While business owners are typically quite confident and expect to be successful, the odds are not always in their favor. Fortunately, there are things that you can do (and not do) to improve those odds of company success.
Here are 5 top things that need to be on your “don’t do this” list for your business to survive and thrive.
1. Don’t Muddle Personal And Business Expenses Together
New small business owners often neglect to separate business expenses from their personal ones. They end up muddling everything, which becomes a real problem come tax time.
By separating expenses, it’s possible to keep better track of what’s coming into and going out of the business account. Keeping a close eye on the cash flow is sensible when money is tight, but it also avoids mysterious withdrawals going unnoticed for too long. Also, any future audit is more easily completed.
2. Don’t Waste Time On Busy Tasks
It’s possible to spend an entire day on busy tasks that aren’t important or urgent but were easy to complete. These are attractive but won’t move the needle for the business. You’ve only got so much time to make significant progress and achieve profitability, so there’s none of it to waste.
Block out your time. Use a calendar app to set the times that you’ll work on the most important tasks. Avoid overly relying on a To-Do list because it’s all too easy to fall into the trap of grabbing the easy to-dos. Plan your day the night before (or before you leave work for the day) to get a jumpstart and know that what’s in your calendar is critical.
3. Don’t Enter A Market Before Doing Your Due Diligence
Diving into a market without researching the viability of it is a big no-no. Unless you have endless capital to invest, it often leads to disappointment and an unsustainable business venture.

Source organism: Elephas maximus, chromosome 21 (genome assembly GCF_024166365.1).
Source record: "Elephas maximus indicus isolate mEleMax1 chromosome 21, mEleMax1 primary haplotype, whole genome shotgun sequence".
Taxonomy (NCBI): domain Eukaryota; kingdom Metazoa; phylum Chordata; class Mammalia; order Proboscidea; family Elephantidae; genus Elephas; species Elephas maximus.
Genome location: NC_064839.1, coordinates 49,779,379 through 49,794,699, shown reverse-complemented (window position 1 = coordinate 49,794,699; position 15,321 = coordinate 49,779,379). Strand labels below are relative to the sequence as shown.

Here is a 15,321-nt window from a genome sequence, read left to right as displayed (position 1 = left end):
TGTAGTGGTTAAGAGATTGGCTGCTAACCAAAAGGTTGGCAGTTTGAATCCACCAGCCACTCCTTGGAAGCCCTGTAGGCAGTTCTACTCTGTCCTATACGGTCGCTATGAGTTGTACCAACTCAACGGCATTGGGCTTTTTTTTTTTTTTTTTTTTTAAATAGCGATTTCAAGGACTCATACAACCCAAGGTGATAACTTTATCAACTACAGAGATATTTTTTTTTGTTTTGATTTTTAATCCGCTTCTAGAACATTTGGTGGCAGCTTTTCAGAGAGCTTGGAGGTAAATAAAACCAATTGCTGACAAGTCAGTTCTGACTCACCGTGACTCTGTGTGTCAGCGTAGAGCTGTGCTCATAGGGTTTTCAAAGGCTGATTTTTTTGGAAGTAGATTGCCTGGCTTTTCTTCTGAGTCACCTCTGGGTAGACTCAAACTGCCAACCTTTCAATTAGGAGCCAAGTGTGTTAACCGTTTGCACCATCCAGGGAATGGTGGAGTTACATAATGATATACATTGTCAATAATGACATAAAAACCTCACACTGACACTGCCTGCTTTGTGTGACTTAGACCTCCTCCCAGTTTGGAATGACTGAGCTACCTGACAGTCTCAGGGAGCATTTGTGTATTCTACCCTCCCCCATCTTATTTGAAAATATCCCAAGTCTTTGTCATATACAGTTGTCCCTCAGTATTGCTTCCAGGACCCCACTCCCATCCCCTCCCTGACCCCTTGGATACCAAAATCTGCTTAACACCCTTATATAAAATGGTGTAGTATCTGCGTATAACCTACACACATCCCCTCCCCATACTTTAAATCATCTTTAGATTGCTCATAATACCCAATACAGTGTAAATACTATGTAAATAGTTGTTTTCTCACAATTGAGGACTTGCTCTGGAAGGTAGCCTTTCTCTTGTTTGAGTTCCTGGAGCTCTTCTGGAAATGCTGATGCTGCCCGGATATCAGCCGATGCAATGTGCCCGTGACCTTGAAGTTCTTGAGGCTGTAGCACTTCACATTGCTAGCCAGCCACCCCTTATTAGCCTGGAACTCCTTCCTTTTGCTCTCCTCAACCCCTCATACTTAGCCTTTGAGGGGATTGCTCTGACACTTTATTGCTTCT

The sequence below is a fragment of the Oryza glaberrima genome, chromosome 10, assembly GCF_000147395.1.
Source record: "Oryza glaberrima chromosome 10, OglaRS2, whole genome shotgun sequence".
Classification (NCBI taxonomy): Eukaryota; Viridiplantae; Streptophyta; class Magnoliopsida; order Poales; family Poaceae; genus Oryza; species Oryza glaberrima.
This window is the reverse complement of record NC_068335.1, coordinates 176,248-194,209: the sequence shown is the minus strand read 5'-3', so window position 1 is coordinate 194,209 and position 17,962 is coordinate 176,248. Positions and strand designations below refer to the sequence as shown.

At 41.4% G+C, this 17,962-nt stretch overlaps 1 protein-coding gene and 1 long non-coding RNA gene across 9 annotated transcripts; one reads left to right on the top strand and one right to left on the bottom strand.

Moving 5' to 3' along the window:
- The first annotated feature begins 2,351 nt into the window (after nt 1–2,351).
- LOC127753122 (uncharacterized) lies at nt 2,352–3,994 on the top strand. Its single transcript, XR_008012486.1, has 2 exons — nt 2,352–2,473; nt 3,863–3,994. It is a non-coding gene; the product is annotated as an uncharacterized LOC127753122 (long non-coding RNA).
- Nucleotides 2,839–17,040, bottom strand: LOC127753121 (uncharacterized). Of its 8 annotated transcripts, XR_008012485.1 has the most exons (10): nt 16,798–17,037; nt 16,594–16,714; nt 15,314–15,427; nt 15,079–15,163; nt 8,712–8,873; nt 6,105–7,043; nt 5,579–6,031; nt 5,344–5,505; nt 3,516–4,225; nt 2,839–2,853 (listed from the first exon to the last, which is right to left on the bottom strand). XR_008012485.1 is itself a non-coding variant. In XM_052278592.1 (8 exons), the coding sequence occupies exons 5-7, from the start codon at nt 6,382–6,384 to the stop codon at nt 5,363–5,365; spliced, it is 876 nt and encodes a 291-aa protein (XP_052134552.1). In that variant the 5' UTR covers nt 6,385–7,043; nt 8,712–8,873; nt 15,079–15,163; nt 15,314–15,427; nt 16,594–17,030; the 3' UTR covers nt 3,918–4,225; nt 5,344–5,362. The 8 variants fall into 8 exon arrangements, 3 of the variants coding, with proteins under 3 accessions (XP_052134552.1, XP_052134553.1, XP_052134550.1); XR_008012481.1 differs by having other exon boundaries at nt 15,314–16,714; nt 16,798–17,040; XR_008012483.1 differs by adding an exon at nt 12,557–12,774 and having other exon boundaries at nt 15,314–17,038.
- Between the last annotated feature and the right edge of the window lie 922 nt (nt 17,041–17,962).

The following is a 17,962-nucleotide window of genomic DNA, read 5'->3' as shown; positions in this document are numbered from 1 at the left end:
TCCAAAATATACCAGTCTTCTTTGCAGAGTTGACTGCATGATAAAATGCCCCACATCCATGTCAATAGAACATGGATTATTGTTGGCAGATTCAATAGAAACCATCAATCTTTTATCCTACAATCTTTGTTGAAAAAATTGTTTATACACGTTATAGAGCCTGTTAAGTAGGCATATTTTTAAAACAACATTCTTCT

Avoid being first to market unless you have deep enough pockets to wait it out. Look for markets that are already proven where there are ways to innovate to beat the current competition.
4. Don’t Alienate All Your Friends By Asking For Investment Capital
A great way to end up with fewer friends is to pester them to invest in the business or to provide a loan. Asking for money from friends and family is common but should be avoided unless you want frosty dinner table conversation next holiday season and the one after that.
While you likely may discuss some aspects of your business with friends, keep the money side separate from the friendship. Investment capital discussions and friendship rarely mix well together.
5. Don’t Overspend
Overspending to make an office look great with all new furniture, fixtures, and more is a great way to run out of funds.
If anything, customers will be happy to see a focus on getting the business operating right and providing a valuable service to customers, rather than on looking pretty. Given that sales revenue may not materialize as quickly as you’ve hoped, it’s better to be frugal with business expenses, wherever possible.
New Business Needs
When avoiding a few of the obvious pitfalls that many founders fall into, it increases the likelihood of future success in your venture. It’s not a guarantee, but it’s half the battle in business for new owners trying to survive the new economy.